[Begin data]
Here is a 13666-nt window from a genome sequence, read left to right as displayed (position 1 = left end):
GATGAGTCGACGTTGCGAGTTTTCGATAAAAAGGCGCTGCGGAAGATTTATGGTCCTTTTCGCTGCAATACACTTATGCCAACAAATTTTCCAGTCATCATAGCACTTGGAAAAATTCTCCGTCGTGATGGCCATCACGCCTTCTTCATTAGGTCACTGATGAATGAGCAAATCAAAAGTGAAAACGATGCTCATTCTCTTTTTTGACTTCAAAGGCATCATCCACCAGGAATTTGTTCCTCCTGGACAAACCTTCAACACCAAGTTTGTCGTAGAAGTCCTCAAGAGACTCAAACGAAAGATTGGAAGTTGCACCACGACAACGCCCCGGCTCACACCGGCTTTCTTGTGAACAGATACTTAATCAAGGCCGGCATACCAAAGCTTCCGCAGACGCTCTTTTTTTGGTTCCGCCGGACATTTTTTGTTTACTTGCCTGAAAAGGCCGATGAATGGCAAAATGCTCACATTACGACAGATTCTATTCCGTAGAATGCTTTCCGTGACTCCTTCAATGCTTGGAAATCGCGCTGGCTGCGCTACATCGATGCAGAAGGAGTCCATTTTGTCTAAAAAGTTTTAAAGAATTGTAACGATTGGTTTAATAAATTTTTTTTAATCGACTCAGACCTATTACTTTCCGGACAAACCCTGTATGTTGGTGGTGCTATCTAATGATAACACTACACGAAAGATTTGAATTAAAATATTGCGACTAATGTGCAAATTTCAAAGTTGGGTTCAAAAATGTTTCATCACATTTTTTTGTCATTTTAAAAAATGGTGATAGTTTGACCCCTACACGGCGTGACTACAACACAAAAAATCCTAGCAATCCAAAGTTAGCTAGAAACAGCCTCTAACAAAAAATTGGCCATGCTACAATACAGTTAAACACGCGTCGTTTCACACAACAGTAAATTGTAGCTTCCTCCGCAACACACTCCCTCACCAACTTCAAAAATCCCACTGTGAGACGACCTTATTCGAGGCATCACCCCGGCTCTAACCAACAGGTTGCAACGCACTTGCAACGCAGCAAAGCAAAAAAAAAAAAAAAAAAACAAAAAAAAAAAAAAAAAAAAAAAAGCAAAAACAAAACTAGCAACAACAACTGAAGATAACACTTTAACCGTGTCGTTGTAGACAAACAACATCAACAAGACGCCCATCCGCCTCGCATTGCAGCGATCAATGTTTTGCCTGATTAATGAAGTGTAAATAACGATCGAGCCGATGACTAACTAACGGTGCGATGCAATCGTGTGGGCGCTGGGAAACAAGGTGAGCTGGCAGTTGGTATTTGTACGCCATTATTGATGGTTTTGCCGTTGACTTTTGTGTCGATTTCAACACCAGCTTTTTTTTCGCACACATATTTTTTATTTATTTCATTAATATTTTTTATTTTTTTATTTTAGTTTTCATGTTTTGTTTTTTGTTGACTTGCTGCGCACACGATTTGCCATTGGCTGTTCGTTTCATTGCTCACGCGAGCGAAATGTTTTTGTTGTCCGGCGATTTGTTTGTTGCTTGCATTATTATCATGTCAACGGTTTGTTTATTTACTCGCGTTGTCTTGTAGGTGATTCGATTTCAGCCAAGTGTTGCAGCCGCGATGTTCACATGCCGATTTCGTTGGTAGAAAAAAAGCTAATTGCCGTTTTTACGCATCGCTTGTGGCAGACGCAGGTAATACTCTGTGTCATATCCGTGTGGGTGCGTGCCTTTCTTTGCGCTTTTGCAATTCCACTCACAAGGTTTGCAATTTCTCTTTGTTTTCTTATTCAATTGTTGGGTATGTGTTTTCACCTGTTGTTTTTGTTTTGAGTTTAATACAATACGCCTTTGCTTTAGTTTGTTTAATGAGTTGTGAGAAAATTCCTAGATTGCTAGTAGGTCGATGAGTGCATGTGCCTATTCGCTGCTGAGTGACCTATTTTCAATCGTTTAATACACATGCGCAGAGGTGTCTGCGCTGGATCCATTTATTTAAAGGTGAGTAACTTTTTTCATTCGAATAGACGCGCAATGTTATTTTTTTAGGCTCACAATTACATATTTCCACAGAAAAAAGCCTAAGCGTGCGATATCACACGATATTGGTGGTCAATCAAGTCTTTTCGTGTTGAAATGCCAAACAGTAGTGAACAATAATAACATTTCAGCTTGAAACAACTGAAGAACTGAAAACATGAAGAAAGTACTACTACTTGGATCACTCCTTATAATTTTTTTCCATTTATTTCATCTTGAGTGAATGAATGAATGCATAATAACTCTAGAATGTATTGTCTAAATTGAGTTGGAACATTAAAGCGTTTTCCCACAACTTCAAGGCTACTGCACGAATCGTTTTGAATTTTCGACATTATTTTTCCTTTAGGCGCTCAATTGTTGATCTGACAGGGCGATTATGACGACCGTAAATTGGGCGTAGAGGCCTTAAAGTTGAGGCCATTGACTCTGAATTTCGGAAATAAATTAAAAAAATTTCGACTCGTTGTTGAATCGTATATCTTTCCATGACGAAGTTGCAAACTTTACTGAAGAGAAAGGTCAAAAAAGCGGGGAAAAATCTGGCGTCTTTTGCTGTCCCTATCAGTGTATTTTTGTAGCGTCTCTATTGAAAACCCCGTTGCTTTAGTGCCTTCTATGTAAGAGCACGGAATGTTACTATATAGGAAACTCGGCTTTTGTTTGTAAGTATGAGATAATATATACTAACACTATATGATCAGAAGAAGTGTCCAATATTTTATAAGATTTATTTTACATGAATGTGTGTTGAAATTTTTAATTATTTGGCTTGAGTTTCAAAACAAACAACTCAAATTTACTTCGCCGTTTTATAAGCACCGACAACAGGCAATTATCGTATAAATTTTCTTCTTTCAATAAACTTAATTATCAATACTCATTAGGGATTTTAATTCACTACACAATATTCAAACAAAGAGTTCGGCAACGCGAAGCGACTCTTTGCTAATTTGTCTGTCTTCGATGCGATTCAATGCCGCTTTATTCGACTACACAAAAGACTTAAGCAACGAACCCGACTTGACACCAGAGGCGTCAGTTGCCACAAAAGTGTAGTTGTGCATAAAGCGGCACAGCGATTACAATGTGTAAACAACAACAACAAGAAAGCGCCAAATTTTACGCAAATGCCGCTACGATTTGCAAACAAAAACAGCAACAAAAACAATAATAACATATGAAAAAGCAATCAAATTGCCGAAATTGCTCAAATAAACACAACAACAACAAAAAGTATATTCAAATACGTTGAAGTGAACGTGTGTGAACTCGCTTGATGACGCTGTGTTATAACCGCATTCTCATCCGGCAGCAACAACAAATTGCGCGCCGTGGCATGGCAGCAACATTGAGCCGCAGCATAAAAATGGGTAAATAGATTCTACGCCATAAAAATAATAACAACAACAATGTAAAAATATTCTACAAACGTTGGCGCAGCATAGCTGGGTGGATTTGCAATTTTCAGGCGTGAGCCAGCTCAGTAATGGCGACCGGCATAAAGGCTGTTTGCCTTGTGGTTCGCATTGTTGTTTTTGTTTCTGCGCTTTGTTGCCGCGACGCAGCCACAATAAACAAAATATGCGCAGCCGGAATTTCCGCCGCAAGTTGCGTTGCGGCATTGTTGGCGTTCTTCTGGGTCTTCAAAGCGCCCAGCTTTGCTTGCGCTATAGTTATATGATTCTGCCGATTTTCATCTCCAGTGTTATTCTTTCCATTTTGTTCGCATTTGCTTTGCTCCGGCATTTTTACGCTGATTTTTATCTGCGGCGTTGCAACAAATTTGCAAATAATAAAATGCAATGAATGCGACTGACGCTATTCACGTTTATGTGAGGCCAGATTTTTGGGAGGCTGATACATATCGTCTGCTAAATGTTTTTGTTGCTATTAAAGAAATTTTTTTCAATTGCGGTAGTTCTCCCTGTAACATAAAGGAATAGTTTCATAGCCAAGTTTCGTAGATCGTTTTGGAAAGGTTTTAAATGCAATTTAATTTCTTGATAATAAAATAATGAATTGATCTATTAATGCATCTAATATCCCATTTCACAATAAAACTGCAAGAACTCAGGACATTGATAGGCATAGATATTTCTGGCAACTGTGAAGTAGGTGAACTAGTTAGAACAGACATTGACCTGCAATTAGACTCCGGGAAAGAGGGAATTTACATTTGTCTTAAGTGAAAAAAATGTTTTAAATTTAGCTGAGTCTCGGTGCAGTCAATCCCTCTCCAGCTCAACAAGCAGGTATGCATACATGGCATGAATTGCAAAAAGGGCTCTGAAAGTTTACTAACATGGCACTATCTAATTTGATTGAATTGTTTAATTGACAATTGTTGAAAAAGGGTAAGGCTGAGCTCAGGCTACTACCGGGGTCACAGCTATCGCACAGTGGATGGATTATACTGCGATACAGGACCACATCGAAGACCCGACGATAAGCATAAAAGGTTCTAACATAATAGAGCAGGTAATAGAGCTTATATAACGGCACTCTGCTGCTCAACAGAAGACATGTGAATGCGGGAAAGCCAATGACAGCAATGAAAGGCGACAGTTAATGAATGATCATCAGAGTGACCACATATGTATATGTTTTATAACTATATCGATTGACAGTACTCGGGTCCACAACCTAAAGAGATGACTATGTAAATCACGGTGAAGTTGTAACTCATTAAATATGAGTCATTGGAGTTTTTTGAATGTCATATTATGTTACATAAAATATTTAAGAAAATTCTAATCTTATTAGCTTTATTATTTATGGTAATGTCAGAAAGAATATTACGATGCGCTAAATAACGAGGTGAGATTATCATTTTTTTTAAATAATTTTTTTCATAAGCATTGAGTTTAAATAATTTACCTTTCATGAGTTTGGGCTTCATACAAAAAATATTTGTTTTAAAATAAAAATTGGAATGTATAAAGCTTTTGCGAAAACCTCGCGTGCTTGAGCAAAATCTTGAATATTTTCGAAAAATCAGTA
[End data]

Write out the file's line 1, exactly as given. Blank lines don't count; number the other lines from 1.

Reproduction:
Here is a 13666-nt window from a genome sequence, read left to right as displayed (position 1 = left end):